97

14.3

Computer and Data Flow System Operation (Cont'd)

The computer l o g i c u t i l i z e s t e l e m e t r y e v e n t s s i g n a l s and manual o v e r r i d e s of t h e s e s i g n a l to c o n t r o l t h e o u t p u t t o t h e Mercury C o n t r o l Center. The s i g n a l s used f o r t h e Redstone m i s s i o n and t h e s i g n a l s o u r c e a r e i n d i c a t e d below i n t h e o r d e r t h a t they were normally expected t o o c c u r :
EVENT AND ORDER OF OCCURRENCE
1. 2.

SOURCE

TIME
A t lift-off

Lift-off

Manual o v e r r i d e s w i t c h Direct telemetry i n t o computer Manual o v e r r i d e s w i t c h Manual o v e r r i d e s w i t c h Direct t e l e m e t r y i n t o computer

Tower s e p a r a t i o n
Abort I n i t i a t e Posigrade f i r i n g Capsule separation Abort-Hold-Orbit Switch t o a b o r t mode Retrofire Escape r o c k e t f i r e

3. 4.
5.
6.

A t engine c u t o f f A t capsule separation

Manual 3 p o s i t i o n s w i t c h A f t e r c a p s u l e separation D i r e c t telemetry i n t o computer Direct t e l e m e t r y i n t o computer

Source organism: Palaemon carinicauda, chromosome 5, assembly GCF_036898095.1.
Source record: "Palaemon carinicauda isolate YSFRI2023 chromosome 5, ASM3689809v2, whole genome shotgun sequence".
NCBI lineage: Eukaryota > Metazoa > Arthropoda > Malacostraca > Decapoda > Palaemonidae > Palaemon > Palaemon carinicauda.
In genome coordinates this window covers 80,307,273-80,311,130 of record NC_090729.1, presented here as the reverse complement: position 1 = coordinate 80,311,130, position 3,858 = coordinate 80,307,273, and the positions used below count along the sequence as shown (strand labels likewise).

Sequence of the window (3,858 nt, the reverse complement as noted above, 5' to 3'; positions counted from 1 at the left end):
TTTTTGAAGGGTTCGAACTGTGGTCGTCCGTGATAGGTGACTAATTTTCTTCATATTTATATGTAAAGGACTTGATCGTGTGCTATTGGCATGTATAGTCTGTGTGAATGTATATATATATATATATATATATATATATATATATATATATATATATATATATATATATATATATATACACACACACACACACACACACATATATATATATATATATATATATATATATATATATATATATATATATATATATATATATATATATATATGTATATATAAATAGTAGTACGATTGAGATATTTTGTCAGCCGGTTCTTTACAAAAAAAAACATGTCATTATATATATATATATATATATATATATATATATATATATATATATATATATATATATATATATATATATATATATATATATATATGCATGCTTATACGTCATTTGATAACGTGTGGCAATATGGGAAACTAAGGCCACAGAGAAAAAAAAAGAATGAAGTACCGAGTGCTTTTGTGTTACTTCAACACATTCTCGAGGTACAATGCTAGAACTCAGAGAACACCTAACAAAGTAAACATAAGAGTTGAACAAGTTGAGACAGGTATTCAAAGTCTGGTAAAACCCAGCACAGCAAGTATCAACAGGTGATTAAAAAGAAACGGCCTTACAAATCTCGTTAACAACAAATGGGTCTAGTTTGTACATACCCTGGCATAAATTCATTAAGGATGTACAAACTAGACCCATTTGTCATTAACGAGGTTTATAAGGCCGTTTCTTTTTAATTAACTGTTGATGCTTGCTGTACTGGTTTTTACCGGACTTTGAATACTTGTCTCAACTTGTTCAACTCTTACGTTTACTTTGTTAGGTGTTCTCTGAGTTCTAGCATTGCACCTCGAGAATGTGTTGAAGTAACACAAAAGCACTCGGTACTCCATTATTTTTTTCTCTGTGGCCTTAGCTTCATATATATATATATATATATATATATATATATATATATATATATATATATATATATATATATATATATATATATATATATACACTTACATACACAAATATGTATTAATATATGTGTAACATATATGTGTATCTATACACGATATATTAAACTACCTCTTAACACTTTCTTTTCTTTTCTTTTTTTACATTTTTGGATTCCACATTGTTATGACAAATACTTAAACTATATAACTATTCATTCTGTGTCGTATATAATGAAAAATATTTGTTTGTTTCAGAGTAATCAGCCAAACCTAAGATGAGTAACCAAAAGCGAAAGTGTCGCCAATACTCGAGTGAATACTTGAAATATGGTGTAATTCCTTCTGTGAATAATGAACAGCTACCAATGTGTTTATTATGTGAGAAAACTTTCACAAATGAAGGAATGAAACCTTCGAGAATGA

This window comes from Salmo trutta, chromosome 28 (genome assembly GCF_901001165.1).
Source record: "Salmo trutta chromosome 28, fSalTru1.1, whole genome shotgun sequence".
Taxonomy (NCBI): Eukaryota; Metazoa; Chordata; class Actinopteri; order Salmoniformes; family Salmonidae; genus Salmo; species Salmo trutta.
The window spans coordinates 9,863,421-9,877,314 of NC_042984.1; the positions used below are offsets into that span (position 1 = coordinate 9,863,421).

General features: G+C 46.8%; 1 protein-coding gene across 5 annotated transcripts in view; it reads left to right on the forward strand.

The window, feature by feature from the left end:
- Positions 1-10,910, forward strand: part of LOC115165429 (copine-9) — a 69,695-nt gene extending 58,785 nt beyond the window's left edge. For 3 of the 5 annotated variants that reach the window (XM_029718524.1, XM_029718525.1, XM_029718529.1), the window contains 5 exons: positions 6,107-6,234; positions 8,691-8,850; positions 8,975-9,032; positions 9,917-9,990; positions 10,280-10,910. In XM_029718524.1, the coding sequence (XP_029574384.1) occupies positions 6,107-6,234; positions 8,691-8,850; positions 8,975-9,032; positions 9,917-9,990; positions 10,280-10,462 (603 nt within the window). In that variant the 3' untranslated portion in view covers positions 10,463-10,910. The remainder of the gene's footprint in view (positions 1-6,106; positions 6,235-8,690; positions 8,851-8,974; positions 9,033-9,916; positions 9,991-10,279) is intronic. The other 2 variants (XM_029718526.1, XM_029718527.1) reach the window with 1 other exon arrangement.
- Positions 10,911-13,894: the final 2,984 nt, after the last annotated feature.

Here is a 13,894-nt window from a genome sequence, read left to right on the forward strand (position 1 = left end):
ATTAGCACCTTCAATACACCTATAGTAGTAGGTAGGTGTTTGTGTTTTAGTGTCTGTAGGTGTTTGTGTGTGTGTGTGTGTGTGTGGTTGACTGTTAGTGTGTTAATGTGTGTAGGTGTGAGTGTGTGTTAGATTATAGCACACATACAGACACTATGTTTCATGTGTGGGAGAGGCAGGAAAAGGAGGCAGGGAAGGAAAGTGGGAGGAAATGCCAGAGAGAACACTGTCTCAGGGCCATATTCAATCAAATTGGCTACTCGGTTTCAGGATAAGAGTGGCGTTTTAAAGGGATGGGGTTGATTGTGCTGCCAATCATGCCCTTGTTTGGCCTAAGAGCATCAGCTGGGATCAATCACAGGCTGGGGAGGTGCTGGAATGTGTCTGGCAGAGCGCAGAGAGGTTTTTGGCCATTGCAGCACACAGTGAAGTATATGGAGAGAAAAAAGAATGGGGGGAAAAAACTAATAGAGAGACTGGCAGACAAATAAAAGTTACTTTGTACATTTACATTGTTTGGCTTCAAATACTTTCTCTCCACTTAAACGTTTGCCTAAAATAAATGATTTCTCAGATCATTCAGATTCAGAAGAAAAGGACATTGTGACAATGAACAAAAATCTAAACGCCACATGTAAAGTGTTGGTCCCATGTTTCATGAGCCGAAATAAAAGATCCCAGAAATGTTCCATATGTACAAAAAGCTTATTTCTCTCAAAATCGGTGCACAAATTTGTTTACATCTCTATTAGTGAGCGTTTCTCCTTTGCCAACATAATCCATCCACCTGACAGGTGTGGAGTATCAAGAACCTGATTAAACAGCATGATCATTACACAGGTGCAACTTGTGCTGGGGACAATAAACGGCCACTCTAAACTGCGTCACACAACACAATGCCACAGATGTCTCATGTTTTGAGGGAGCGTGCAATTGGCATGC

7.
8.

The l i f t - o f f manual o v e r r i d e and t h e p o s i g r a d e manual overr i d e s w i t c h were planned t o be used i n t h i s m i s s i o n s i n c e t h e s e s i g n a l s were n o t y e t a v a i l a b l e from c a p s u l e t e l e m e t r y or o t h e r sources. The a b o r t i n i t i a t e o v e r r i d e s w i t c h was planned t o be used
?

i n t h i s mission a s an engine c u t o f f s i g n a l t o r e p l a c e t h e normal SECO s i g n a l r e c e i v e d i n A t l a s m i s s i o n s . A c u t o f f s i g n a l was n o t a v a i l a b l e t o t h e computer from Redstone t e l e m e t r y , a n d a SECO
o v e r r i d e s w i t c h had n o t y e t been provided i n t h e c o n t r o l c e n t e r .

98

14.3

Computer and Data Flow System Operation (Cont'd)